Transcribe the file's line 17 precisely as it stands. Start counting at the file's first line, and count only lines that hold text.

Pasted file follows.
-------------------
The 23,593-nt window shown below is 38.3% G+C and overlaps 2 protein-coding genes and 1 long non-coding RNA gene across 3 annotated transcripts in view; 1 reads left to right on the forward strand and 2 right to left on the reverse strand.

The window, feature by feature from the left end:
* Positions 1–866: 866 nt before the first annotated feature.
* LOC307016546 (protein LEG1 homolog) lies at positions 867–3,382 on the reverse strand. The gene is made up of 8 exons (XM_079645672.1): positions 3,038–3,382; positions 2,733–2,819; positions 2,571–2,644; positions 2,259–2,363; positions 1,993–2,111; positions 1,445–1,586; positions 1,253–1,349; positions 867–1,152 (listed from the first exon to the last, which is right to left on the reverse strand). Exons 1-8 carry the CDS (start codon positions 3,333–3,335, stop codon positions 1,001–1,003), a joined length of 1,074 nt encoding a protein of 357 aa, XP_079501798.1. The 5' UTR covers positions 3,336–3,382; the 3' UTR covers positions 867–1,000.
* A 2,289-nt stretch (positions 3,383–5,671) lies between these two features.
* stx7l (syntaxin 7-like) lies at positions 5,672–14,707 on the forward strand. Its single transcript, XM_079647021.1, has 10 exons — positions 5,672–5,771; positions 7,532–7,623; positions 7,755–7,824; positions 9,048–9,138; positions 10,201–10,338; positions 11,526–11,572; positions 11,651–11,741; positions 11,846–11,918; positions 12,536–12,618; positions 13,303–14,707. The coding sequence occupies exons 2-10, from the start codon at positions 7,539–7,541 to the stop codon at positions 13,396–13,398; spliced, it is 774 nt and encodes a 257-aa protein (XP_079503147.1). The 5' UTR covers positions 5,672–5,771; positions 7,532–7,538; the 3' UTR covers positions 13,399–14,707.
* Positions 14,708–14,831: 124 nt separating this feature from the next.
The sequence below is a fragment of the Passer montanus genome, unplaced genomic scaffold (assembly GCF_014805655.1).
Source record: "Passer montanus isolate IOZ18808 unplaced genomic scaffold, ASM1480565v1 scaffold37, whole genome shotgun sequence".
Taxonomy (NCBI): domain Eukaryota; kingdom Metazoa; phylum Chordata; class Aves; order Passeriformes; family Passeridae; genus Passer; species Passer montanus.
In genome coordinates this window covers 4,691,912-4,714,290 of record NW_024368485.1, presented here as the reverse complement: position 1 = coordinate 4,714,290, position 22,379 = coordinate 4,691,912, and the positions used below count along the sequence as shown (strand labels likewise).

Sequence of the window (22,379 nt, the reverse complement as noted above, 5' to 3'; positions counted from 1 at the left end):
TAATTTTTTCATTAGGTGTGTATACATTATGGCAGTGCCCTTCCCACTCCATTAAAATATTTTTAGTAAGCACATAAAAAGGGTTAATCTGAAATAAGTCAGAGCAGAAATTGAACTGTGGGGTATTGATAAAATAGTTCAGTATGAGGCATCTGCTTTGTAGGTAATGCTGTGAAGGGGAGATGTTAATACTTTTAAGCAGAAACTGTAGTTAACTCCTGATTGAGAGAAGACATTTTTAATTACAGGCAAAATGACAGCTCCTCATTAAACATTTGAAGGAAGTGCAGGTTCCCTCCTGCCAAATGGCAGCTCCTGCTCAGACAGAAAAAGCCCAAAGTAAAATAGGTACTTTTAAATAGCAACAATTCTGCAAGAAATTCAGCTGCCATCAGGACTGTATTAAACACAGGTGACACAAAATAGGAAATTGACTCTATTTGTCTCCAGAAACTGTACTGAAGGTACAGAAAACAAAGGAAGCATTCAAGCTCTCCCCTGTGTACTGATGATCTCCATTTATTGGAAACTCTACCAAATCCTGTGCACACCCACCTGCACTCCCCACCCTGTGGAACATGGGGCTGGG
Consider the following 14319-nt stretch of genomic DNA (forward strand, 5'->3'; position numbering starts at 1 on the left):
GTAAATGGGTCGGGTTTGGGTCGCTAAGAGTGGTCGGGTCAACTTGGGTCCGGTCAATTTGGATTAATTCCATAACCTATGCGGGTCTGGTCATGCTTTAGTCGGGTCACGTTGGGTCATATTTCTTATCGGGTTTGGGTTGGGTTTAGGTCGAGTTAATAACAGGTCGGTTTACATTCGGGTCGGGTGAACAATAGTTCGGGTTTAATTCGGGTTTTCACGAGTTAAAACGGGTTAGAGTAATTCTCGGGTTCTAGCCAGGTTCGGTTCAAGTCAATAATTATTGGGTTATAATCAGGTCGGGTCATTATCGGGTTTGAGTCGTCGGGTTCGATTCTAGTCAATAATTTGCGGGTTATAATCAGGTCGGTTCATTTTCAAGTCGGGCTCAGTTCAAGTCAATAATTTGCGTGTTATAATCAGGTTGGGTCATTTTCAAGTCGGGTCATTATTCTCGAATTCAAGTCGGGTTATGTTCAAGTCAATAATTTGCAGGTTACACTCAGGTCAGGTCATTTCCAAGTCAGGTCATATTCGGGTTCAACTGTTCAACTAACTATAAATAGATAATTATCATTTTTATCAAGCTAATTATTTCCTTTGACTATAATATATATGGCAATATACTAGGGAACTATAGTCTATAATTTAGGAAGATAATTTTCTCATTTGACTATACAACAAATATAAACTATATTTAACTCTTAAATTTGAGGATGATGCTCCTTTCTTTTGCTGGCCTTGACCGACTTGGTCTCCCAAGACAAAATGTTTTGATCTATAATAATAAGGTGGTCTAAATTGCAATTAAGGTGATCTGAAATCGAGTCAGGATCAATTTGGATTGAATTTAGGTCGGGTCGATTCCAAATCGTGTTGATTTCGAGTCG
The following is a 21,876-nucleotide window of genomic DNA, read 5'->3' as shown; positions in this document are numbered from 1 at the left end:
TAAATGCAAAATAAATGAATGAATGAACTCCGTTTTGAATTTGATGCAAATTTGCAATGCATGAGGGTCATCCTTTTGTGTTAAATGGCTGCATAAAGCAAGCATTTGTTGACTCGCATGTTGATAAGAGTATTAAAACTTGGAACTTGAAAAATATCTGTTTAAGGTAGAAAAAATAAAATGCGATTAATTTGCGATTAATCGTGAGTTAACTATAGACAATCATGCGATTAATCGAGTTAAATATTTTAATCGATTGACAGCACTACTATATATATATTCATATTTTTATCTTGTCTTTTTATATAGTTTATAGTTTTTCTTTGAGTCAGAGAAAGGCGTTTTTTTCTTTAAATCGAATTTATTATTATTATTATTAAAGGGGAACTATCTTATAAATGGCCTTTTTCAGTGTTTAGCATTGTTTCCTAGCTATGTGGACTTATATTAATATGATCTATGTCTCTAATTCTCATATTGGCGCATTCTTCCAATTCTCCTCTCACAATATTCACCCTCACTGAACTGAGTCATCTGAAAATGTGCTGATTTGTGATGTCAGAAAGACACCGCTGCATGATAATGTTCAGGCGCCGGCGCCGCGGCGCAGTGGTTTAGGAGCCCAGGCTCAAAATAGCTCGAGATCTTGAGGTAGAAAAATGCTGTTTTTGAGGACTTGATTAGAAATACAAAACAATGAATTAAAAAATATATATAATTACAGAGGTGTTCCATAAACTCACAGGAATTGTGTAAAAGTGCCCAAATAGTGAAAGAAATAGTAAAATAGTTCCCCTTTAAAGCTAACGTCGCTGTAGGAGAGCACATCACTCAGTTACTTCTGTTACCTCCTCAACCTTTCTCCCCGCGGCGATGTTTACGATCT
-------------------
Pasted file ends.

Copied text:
TAAATGCAAAATAAATGAATGAATGAACTCCGTTTTGAATTTGATGCAAATTTGCAATGCATGAGGGTCATCCTTTTGTGTTAAATGGCTGCATAAAGCAAGCATTTGTTGACTCGCATGTTGATAAGAGTATTAAAACTTGGAACTTGAAAAATATCTGTTTAAGGTAGAAAAAATAAAATGCGATTAATTTGCGATTAATCGTGAGTTAACTATAGACAATCATGCGATTAATCGAGTTAAATATTTTAATCGATTGACAGCACTACTATATATATATTCATATTTTTATCTTGTCTTTTTATATAGTTTATAGTTTTTCTTTGAGTCAGAGAAAGGCGTTTTTTTCTTTAAATCGAATTTATTATTATTATTATTAAAGGGGAACTATCTTATAAATGGCCTTTTTCAGTGTTTAGCATTGTTTCCTAGCTATGTGGACTTATATTAATATGATCTATGTCTCTAATTCTCATATTGGCGCATTCTTCCAATTCTCCTCTCACAATATTCACCCTCACTGAACTGAGTCATCTGAAAATGTGCTGATTTGTGATGTCAGAAAGACACCGCTGCATGATAATGTTCAGGCGCCGGCGCCGCGGCGCAGTGGTTTAGGAGCCCAGGCTCAAAATAGCTCGAGATCTTGAGGTAGAAAAATGCTGTTTTTGAGGACTTGATTAGAAATACAAAACAATGAATTAAAAAATATATATAATTACAGAGGTGTTCCATAAACTCACAGGAATTGTGTAAAAGTGCCCAAATAGTGAAAGAAATAGTAAAATAGTTCCCCTTTAAAGCTAACGTCGCTGTAGGAGAGCACATCACTCAGTTACTTCTGTTACCTCCTCAACCTTTCTCCCCGCGGCGATGTTTACGATCT